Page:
Ayi re jijiya kajariya plus sam, kajariya plus sam
Kajariya khelei ja vai re naiharava, kajariya khelei ja vai re
Jab tum raniya kajariya khelei ja¯yau, tikuliya¯dhare jaye re sejariya¯Nathuniya¯dhare jaye re

(It’s rainy season, my love, kajri season
To frolic in the rain I go to my birthplace, play Kajri I go.

When you go, my queen, to play Kajri, be sure to leave your forehead adornment on the bed…). The song lists different types of jewelry, an important marker of marriage, and this rejection of feminine jewelry perhaps metaphorically suggests a brief liberation from women’s primary roles, which are characterized by submission and duty.

The monsoon is not just another season, it is a cultural phenomenon. It is of unparalleled historical significance in the world of Indian music.

Even within the classical realm there is subversive, witty, satirical, and sometimes even witty subtext. As the thumrithe Kajri and the jhoola are also characterized by an emphasis on emotional expression that is generally absent from other major genres. There are deep and instinctive connections between the anticipation of the rains and their arrival, and their emotional resonances of longing for love and fulfillment. Schofield historically makes the connection between the monsoon and music. Certain natural signs of the rainy season, especially migrating and breeding birds, have become particularly intense signifiers in poetry, art and music of these cyclical emotions of longing, fulfillment and romance.viraha and sringara.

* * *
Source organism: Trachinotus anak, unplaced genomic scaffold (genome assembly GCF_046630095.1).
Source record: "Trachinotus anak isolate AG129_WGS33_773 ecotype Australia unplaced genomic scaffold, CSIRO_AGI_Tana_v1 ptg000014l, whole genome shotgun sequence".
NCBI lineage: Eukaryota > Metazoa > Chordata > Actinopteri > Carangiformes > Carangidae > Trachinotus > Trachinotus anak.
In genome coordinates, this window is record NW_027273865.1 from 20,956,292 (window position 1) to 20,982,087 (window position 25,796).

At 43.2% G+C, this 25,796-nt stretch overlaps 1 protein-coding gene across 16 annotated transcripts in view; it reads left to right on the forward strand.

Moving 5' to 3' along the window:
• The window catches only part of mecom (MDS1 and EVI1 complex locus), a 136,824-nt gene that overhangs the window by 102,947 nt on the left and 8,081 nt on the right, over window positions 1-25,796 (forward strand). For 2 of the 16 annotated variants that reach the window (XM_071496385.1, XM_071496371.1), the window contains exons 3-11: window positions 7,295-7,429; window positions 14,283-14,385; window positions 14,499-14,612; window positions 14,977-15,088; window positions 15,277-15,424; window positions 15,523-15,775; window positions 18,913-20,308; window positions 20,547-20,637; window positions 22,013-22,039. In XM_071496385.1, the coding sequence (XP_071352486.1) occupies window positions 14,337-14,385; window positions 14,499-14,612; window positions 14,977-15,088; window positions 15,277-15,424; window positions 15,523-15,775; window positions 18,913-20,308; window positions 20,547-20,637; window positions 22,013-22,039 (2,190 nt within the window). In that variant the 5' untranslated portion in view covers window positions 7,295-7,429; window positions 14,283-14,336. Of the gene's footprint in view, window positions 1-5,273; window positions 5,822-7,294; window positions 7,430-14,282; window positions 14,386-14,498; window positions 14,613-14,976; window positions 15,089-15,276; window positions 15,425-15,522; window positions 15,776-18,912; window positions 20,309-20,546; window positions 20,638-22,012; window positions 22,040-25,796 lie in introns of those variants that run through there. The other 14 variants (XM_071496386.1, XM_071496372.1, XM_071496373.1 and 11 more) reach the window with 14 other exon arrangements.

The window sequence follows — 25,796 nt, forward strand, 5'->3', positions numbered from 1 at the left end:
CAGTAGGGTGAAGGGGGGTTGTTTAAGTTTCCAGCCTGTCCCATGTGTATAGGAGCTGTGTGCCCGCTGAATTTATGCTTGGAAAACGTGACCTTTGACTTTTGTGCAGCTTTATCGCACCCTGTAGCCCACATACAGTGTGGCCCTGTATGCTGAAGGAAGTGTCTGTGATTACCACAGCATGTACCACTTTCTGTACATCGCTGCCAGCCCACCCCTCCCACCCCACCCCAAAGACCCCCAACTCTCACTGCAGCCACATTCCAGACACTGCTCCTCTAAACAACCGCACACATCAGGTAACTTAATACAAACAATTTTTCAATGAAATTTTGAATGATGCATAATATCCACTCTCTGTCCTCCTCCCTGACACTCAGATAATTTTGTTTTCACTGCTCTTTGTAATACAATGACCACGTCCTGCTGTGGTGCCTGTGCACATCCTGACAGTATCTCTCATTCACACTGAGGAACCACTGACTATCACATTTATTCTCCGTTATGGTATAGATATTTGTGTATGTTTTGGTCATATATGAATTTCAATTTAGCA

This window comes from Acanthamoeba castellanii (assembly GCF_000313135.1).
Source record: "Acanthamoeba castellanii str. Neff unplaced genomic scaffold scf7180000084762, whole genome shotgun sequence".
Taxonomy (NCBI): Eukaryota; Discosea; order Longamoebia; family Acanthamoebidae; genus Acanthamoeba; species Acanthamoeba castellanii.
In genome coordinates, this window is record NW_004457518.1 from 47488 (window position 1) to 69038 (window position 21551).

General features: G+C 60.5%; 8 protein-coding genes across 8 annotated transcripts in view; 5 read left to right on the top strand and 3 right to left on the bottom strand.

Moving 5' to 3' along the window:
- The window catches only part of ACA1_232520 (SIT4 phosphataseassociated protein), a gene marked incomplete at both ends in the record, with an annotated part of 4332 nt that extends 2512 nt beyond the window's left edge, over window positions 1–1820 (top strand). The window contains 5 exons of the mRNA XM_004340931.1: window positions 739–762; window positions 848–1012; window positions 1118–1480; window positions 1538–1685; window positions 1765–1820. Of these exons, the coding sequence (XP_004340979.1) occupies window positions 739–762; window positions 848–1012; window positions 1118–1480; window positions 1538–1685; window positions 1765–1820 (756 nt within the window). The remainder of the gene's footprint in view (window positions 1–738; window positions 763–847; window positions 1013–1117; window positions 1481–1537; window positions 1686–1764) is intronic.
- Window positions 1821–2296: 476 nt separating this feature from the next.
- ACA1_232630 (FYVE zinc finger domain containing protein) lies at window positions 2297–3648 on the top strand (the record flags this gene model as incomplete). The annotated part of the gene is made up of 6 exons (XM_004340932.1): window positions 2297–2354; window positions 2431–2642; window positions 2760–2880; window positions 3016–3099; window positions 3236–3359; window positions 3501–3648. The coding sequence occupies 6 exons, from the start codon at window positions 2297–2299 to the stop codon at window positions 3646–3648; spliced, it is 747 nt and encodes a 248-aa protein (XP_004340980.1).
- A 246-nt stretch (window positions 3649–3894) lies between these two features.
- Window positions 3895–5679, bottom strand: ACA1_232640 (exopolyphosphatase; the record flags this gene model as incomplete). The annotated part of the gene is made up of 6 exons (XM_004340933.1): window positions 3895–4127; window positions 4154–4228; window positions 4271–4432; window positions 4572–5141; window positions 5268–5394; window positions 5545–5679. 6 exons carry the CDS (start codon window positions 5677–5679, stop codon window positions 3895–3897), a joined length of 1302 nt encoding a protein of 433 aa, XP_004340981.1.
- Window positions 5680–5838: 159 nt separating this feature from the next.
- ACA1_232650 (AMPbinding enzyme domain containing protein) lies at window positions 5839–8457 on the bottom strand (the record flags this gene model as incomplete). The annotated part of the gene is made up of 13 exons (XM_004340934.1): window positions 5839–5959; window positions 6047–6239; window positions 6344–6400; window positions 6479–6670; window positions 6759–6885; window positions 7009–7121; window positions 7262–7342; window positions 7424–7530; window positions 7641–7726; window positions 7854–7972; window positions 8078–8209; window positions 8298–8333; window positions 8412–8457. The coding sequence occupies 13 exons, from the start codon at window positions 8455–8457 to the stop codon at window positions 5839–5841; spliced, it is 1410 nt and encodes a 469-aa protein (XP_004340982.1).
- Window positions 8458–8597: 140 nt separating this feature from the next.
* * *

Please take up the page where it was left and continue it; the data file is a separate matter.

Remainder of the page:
Hundreds of songs have been written about the onset of the monsoon, with its dark clouds, rolling thunder, lightning, crackling raindrops and the fresh smell of damp earth – replete with the imagery of the daadur, mor and papiha singing her love songs, and a young woman sending messages to her husband via the dark clouds to return home; the whole atmosphere is robust with emotions of love and longing. Siddheshwari Devi’s interpretation of Suhagan barasat kaahe nahi re or the Barsan laagi saawan bundiya, sung by legend Vidushi Girija Devi. Or who can forget Begum Akhtar Chha rahi kaali ghata; it all evokes layers of feelings at once.

Again, the world of Malhars in the realm of khayal is huge. The Malhar group of raag constitutes a major branch of the Hindustani current. These melodies also have an intimate association with the seasonal and rustic elements of the earth and have become firmly entrenched in the musical palates of newcomers and connoisseurs alike. One could feel totally imbued with the variety of Malhars—On, Nat, Ramdasi, Gaud, Chhaya and Megh, to name a few. The notes and glides in the raag almost seem to merge with the threatening clouds and stormy thunder, creating the idea of ​​a vast expanse, a cradle of intensity and sensuality all at once. The book Raga Malhar Darshan by Dr. Geeta Banerjee is a detailed and very enjoyable account of the varieties of Malhars and bandit.

Undoubtedly, one of the most enjoyable aspects of North Indian music is how it adapts to different occasions – seasons, festivals, rituals, celebrations. For many of us “boomers”, or Gen Xers, unlike millennials or Gen Zers, there’s a lot to feel about this music, embodied memories that exist in these affective microcosms. A more sophisticated, more emotional and richer experience than perhaps in a smash hit like Sawan me lag gayi aag!

(The opinions expressed are personal.)

(This appeared in the print edition as “Drenched in Music”)

Comments are closed.